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GOLDEN PREY Is a Wild Ride From Start To Finish

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Cover of GOLDEN PREY by John Sandford; photo courtesy of G P Putnam's Sons

GOLDEN PREY by John Sandford

Three of my favorite fictional characters are Harry Bosch, Lincoln Rhyme and Lucas Davenport. Harry has finally made it on to a TV series and it is fantastic. Now if I could only get Lincoln and Lucas their own shows I would be a happy man. In the meantime I have to be happy reading books that get the old adrenaline going with a jolt. Currently at the top of that list is John Sandford’s latest Lucas Davenport novel GOLDEN PREY.

In this latest story Davenport is working as a U. S. Marshall. If you are a reader of all the previous Davenport novels then you will know how this came to be. If you are not then just accept the fact this is now his job. His current case involves him tracking down the persons who robbed a drug cartel counting house in Biloxi, Mississippi. Several people were killed in this robbery including a six year old girl.

This robbery/murder was not only brought to Davenport’s attention, it also stirred up the members of the cartel. So there are two teams of people hunting for Garvin Poole and his partner Sturgill Darkling, the two men who pulled off the crime. Luis Soto and Charlene Kort have been sent out by the cartel to find the men and find the money. They have been told to use any means necessary to track them down and that means torturing and/or killing anyone who might have information as to their whereabouts.

In describing this manhunt Sandford utilizes the maximum extent of his quirky commentary. He gives Lucas’s droll humor free reign to observe and comment on each and every bizarre episode which occurs. Sandford fans could not ask for a more delightful reading experience, but they must be readers with strong stomachs and calm nerves.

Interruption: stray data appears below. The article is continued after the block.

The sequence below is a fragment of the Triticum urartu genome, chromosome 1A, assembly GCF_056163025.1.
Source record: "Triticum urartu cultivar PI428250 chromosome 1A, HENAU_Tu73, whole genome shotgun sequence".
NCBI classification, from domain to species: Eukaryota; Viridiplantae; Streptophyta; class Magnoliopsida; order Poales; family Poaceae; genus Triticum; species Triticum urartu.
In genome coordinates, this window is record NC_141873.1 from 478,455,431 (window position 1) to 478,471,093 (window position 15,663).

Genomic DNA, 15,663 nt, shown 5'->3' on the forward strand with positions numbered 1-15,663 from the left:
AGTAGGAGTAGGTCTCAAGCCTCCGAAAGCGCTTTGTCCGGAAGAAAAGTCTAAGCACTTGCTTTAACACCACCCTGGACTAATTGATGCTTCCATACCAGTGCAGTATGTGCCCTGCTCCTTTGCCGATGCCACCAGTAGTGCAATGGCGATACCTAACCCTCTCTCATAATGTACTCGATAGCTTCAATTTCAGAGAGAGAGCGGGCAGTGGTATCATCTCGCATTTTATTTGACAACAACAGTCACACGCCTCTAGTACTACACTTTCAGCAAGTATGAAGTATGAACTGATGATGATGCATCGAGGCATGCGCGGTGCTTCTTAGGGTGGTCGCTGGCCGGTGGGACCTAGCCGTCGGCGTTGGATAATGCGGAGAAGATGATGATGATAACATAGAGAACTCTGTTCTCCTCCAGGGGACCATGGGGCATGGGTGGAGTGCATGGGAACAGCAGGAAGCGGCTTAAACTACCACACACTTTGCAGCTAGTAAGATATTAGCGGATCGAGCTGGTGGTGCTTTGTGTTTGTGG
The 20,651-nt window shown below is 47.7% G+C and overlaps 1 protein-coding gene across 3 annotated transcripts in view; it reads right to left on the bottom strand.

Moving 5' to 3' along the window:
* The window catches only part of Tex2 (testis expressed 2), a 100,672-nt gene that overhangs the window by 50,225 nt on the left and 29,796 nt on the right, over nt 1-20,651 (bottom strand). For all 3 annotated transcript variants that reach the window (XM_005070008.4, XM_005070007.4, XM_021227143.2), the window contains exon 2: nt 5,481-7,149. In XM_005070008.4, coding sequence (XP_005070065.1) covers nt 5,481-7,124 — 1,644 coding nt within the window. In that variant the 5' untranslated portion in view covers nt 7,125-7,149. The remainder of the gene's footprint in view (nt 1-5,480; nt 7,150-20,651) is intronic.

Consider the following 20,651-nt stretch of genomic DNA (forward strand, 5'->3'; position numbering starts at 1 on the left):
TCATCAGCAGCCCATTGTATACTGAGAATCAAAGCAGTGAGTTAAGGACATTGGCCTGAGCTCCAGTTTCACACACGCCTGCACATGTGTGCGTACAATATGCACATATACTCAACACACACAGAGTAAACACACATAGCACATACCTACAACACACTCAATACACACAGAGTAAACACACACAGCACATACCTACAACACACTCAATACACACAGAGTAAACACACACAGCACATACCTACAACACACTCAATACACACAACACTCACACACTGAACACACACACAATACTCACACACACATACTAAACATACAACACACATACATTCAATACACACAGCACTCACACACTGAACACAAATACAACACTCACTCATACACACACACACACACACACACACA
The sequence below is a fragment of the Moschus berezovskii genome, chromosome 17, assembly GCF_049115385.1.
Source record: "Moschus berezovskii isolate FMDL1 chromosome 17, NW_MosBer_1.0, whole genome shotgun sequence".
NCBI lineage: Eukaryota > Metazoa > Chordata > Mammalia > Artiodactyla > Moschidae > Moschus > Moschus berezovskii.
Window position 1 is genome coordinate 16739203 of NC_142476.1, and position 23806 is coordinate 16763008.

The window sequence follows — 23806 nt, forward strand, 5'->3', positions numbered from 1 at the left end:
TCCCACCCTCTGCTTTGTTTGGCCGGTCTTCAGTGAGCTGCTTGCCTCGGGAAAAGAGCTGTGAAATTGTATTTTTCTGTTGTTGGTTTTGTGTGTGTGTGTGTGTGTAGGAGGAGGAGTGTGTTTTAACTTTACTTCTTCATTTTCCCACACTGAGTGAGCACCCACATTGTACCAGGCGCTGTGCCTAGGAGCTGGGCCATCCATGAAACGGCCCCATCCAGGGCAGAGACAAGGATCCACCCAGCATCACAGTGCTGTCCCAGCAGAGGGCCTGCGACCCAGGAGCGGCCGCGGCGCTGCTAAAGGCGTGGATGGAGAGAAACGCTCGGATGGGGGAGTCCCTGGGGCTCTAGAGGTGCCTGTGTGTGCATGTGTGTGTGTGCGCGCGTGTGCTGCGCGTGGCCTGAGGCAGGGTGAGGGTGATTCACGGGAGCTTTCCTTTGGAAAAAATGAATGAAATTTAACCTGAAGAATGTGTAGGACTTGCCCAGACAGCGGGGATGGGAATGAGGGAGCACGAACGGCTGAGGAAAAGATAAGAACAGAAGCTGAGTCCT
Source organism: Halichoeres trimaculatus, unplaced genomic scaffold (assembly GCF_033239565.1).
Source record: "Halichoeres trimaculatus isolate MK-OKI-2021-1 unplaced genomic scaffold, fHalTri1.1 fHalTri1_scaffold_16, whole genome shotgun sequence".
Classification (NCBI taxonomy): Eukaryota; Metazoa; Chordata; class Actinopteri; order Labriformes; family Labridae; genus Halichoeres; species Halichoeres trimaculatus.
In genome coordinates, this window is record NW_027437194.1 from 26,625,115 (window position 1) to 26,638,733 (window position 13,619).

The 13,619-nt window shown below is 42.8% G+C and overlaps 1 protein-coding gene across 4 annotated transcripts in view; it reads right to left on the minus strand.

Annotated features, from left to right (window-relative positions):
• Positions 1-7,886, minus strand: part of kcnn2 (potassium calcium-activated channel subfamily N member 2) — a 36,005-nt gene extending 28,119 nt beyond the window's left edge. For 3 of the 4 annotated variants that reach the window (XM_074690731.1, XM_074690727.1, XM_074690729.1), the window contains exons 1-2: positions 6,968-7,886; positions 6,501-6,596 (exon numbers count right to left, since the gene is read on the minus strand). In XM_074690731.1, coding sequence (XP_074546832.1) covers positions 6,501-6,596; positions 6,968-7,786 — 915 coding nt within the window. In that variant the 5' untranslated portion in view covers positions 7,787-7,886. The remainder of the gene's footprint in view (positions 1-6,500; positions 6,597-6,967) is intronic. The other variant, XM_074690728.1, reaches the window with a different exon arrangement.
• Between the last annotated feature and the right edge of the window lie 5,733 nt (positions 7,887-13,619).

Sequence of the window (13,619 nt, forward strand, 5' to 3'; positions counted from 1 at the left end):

Charlene Kort is one of the most disgusting characters ever created for a story. She relishes being able to torture her victims and has no remorse for any of her actions. Soto finds her disgusting too but he has been hired to do a job and she is part of the package.

This story could be described as John Sandford meets Sam Peckinpah, for there is a bit of “The Wild Bunch” blended into this story. Whatever the influence or whatever the inspiration was for Sandford to go on this brutal journey, I am just pleased as can be with the result. It is an exhilarating ride through many states and the climax to the story is worth every effort made to get there.

Because of Sandford’s longevity in the literary world some might consider him an old timer. Forget that, this man writes with the enthusiasm of a young novelist just getting started. I opened the first page of GOLDEN PREY and started to read and thoughts of doing anything else fled from my brain. When Sandford hooks you he hooks you fast and he doesn’t let up until the story is told.

If you want to see how a true master of the craft does it then pick up a copy of GOLDEN PREY and hang on. It is a wild ride that will leave you hoping and praying for more.

GOLDEN PREY is published by G P Putnam’s Sons. It contains 400 pages and sells for $29.00.

Jackie K Cooper
www.jackiekcooper.com

Jackie Cooper

The author Jackie Cooper

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